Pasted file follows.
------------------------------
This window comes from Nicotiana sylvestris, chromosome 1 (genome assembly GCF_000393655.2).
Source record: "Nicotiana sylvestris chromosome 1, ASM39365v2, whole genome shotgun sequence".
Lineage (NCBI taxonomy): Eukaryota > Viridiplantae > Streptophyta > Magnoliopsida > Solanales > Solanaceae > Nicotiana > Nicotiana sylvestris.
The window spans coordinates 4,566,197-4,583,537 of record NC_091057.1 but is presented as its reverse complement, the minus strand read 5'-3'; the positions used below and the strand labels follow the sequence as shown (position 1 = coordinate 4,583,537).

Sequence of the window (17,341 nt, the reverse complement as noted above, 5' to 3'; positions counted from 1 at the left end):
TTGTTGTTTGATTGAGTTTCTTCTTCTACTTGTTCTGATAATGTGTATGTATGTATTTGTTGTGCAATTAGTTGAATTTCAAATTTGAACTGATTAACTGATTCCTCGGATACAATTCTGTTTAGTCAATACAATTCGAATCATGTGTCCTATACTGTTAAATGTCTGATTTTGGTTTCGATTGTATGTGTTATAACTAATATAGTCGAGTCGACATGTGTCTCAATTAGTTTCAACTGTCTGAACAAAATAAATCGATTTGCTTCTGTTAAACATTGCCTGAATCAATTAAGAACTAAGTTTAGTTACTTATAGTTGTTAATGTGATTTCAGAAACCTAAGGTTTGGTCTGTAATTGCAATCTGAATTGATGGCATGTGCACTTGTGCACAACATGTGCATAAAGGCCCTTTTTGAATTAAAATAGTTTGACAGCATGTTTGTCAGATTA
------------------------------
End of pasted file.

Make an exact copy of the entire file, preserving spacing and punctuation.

This window comes from Nicotiana sylvestris, chromosome 1 (genome assembly GCF_000393655.2).
Source record: "Nicotiana sylvestris chromosome 1, ASM39365v2, whole genome shotgun sequence".
Lineage (NCBI taxonomy): Eukaryota > Viridiplantae > Streptophyta > Magnoliopsida > Solanales > Solanaceae > Nicotiana > Nicotiana sylvestris.
The window spans coordinates 4,566,197-4,583,537 of record NC_091057.1 but is presented as its reverse complement, the minus strand read 5'-3'; the positions used below and the strand labels follow the sequence as shown (position 1 = coordinate 4,583,537).

Sequence of the window (17,341 nt, the reverse complement as noted above, 5' to 3'; positions counted from 1 at the left end):
TTGTTGTTTGATTGAGTTTCTTCTTCTACTTGTTCTGATAATGTGTATGTATGTATTTGTTGTGCAATTAGTTGAATTTCAAATTTGAACTGATTAACTGATTCCTCGGATACAATTCTGTTTAGTCAATACAATTCGAATCATGTGTCCTATACTGTTAAATGTCTGATTTTGGTTTCGATTGTATGTGTTATAACTAATATAGTCGAGTCGACATGTGTCTCAATTAGTTTCAACTGTCTGAACAAAATAAATCGATTTGCTTCTGTTAAACATTGCCTGAATCAATTAAGAACTAAGTTTAGTTACTTATAGTTGTTAATGTGATTTCAGAAACCTAAGGTTTGGTCTGTAATTGCAATCTGAATTGATGGCATGTGCACTTGTGCACAACATGTGCATAAAGGCCCTTTTTGAATTAAAATAGTTTGACAGCATGTTTGTCAGATTA